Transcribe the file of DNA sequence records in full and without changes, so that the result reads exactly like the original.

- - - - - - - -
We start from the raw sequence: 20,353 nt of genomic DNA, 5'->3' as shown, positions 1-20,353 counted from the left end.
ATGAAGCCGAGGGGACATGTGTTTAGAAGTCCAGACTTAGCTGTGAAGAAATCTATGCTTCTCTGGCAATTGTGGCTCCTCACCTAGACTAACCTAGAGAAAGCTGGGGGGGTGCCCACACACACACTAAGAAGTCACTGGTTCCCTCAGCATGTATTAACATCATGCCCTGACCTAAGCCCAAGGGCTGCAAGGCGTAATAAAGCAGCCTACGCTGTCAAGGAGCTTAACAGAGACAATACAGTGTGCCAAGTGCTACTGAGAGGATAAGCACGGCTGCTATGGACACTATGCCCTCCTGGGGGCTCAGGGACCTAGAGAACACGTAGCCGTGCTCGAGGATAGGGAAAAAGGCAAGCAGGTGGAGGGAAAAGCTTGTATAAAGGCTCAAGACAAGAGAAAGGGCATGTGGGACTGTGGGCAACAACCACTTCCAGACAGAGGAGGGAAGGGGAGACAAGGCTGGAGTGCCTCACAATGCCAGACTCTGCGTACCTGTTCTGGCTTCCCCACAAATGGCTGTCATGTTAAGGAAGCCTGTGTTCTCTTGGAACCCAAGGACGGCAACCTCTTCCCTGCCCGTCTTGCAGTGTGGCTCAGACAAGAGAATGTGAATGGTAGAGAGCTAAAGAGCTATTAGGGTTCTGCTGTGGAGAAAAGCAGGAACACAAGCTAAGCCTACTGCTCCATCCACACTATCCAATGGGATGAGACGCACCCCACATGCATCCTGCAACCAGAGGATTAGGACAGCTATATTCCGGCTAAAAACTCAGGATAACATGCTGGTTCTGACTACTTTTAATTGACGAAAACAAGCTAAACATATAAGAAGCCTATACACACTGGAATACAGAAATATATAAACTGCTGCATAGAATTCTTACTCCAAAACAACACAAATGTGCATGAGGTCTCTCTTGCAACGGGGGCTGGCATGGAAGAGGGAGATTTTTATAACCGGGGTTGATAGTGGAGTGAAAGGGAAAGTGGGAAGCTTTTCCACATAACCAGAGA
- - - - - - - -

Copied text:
We start from the raw sequence: 20,353 nt of genomic DNA, 5'->3' as shown, positions 1-20,353 counted from the left end.
ATGAAGCCGAGGGGACATGTGTTTAGAAGTCCAGACTTAGCTGTGAAGAAATCTATGCTTCTCTGGCAATTGTGGCTCCTCACCTAGACTAACCTAGAGAAAGCTGGGGGGGTGCCCACACACACACTAAGAAGTCACTGGTTCCCTCAGCATGTATTAACATCATGCCCTGACCTAAGCCCAAGGGCTGCAAGGCGTAATAAAGCAGCCTACGCTGTCAAGGAGCTTAACAGAGACAATACAGTGTGCCAAGTGCTACTGAGAGGATAAGCACGGCTGCTATGGACACTATGCCCTCCTGGGGGCTCAGGGACCTAGAGAACACGTAGCCGTGCTCGAGGATAGGGAAAAAGGCAAGCAGGTGGAGGGAAAAGCTTGTATAAAGGCTCAAGACAAGAGAAAGGGCATGTGGGACTGTGGGCAACAACCACTTCCAGACAGAGGAGGGAAGGGGAGACAAGGCTGGAGTGCCTCACAATGCCAGACTCTGCGTACCTGTTCTGGCTTCCCCACAAATGGCTGTCATGTTAAGGAAGCCTGTGTTCTCTTGGAACCCAAGGACGGCAACCTCTTCCCTGCCCGTCTTGCAGTGTGGCTCAGACAAGAGAATGTGAATGGTAGAGAGCTAAAGAGCTATTAGGGTTCTGCTGTGGAGAAAAGCAGGAACACAAGCTAAGCCTACTGCTCCATCCACACTATCCAATGGGATGAGACGCACCCCACATGCATCCTGCAACCAGAGGATTAGGACAGCTATATTCCGGCTAAAAACTCAGGATAACATGCTGGTTCTGACTACTTTTAATTGACGAAAACAAGCTAAACATATAAGAAGCCTATACACACTGGAATACAGAAATATATAAACTGCTGCATAGAATTCTTACTCCAAAACAACACAAATGTGCATGAGGTCTCTCTTGCAACGGGGGCTGGCATGGAAGAGGGAGATTTTTATAACCGGGGTTGATAGTGGAGTGAAAGGGAAAGTGGGAAGCTTTTCCACATAACCAGAGA